Sidetracked, which occupies the storefront gallery in Watertown, Drive-by Projects, is a group show featuring work by Katherine Mitchell DiRico, Mike Witt and Andy Bablo. Though they use quite different materials, these artists address communication and modes of transmission in a way that is both current and timeless.
Though dealing with a theme explored by others for decades – arguably centuries – Sidetracked feels especially topical. The innovation that allows us to become more connected can also kill its predecessors while absorbing it, all while presenting new problems. In the era of “fake news” and data collecting, these artists are exploring the questions we should be asking ourselves as we aim to progress and perfect communication.
Witt’s nesting envelopes, hung in a salon style, are the result of the artist’s interest in correspondence through traditional mail as much as of the intriguing patterns used to keep sensitive information private. Witt’s work makes you question the last time you received a letter that wasn’t a bill or a spam mail. It also draws attention to how elegantly information can be blocked from view while it is passed from sender to recipient – something surely missed in digital communication. Witt’s revealing of the inner workings of these envelopes by inverting them and highlighting their design through his nesting technique reminds us of a time when corded landlines were the norm. We are prompted to think of what has been gained and what has been lost as we push further away from the art of handwritten news and sentiments.
Directly across from Witt’s envelopes are DiRico’s mixed-media works. Gallery owners Beth Kantrowitz and Kathleen O’Hara write that her work arises from “instinctive gestures used to communicate between mother and child.” This is apparent in the gestural marks that at first come across as frantic and confused. The bright orange fishing wire DiRico employs extends into the viewer’s space and augments the confusion. In some places, portions of wire are centered on one point, but loop out from this nucleus, as if representing a minuscule explosion. In others, pieces ramble across the canvas, pinned down by slivers of reflective silver or fluorescent orange. It is a sort of symbolic mapping of communication, as if DiRico is trying to make sense, pin down and formalize thoughts as they travel from one person to another. The ambiguity reflects the idea that there is always room for something to be lost in translation; as we move from thought to speech, we increase the chance for miscommunication, which complicates our relationships.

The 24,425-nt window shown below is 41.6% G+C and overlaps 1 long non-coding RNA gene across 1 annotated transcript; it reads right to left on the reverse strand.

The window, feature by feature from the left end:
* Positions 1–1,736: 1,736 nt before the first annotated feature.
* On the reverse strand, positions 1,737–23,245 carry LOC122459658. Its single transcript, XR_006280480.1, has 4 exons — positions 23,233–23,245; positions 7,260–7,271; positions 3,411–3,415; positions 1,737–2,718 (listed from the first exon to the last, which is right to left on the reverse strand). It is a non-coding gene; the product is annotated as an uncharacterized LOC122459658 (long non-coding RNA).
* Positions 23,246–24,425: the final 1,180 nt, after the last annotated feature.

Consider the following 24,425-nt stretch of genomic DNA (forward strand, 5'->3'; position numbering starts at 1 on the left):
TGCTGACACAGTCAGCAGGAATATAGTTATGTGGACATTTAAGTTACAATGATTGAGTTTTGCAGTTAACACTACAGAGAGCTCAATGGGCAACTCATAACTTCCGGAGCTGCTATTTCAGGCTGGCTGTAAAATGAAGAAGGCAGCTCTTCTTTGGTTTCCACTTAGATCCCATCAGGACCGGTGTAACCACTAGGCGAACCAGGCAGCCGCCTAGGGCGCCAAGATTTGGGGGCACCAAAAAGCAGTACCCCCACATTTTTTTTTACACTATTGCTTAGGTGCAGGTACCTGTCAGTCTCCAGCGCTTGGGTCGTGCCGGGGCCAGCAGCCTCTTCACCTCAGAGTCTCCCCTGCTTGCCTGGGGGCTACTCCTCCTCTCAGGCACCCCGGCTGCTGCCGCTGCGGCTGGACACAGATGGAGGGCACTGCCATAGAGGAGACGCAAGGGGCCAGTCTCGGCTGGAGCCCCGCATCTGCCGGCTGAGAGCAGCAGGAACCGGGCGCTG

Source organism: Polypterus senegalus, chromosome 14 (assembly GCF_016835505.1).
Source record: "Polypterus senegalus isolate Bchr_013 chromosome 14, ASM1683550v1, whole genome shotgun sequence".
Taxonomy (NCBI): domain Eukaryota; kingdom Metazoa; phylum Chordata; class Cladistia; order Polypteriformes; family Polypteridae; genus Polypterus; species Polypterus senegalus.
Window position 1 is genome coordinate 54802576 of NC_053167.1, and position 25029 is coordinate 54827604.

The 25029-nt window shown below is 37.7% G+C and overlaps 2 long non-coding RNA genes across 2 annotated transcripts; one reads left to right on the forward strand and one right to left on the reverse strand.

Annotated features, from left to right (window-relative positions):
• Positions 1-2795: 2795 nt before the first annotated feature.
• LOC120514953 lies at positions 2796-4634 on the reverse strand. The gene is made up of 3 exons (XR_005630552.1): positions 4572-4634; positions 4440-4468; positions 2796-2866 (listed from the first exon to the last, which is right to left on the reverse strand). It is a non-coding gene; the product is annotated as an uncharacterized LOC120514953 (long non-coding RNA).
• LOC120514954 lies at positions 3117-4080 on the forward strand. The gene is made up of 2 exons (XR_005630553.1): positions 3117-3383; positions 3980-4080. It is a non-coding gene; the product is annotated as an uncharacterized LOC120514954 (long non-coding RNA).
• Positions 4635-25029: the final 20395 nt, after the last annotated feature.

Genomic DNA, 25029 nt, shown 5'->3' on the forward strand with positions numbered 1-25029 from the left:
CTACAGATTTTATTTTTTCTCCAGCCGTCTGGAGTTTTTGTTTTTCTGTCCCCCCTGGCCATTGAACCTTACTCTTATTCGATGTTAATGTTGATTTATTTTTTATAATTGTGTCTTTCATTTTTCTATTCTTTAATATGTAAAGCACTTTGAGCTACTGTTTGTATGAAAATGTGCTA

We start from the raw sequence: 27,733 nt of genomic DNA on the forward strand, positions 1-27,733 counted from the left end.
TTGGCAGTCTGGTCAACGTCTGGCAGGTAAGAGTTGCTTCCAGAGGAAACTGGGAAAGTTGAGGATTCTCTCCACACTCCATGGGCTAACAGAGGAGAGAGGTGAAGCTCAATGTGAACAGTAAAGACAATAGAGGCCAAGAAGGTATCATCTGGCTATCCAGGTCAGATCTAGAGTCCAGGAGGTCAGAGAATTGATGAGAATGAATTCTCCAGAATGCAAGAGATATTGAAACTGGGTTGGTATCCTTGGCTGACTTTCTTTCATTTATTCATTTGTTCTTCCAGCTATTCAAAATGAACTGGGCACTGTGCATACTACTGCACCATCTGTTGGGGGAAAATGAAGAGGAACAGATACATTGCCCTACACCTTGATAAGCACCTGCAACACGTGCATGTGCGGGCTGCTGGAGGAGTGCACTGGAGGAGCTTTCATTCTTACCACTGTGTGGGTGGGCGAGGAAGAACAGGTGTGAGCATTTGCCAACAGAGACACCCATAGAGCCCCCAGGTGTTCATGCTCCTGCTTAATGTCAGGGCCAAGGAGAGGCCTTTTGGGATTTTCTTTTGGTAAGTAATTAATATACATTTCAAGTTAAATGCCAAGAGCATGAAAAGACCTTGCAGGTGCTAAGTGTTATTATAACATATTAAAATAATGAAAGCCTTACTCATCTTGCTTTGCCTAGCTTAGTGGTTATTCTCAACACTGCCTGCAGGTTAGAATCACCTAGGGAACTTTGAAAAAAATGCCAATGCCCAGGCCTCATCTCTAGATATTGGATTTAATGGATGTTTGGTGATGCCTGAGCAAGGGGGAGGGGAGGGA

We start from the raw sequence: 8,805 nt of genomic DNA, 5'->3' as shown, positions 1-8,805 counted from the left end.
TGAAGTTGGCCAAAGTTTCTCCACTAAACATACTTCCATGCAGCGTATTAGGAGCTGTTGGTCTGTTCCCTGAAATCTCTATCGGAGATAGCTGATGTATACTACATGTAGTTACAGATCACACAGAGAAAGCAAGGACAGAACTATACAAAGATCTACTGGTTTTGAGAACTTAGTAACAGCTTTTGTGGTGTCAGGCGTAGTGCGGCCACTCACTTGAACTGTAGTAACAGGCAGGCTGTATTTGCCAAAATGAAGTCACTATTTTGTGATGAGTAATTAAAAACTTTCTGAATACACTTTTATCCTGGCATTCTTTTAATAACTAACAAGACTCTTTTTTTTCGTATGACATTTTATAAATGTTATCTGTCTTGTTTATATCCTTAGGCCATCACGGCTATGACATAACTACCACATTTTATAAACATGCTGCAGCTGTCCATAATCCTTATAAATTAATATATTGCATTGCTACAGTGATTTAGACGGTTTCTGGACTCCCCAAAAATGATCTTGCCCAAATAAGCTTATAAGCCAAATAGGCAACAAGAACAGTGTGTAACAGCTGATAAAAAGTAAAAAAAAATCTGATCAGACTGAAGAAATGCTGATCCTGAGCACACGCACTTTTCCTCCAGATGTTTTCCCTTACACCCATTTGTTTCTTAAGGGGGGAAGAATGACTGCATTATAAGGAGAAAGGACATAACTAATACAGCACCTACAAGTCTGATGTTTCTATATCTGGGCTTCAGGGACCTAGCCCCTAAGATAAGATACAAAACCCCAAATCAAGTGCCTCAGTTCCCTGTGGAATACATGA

DiRico’s use of privacy tape serendipitously echoes Witt’s fascination with material that obscures messages. Neither of them are actually masking any concrete information from the viewer (that we know of), but use of these materials could be a seen as a reaction to the privacy that is slipping through our fingers quite quickly. In different ways, their work alludes to our tendency to try to maintain privacy in an age when it’s nearly impossible to do while maintaining meaningful connections.
In contrast, Balbo’s LED lightbox seductively emits a spectrum of colors, which we can only view through the tiny holes on its face. On either end of the rectangular box mounted at about average eye level, Balbo installed minuscule vinyl dots that seem to burst out of their container. Like DiRico’s wire, the dots introduce ideas of uncertainty and breaking through convention. The LED glow is reminiscent of the blue light of a TV, computer or phone screen. Watching the lights change from a few steps away is mesmerizing, yet the mechanism behind the glow remains a mystery. Again, the theme of masking and obscuring comes into play. The holes only reveal so much – unlike DiRico and Witt, whose materials allude to the idea of privacy, Balbo has achieved it.
The artists’ work occupies its own small slice of gallery wall, which results in a lively dialogue between each that characterizes the best group shows. The works here confront themes of human connection and how that informs socialization in a quiet, subtle tone. Sidetracked is not a loud, rambunctious installation. The longer one looks, the more notions of privacy and process bubble up to the surface. What Kantrowitz and O’Hara bring together is a grouping of introspective works that are calm, even when seemingly chaotic.
Sidetracked is on view through May 13.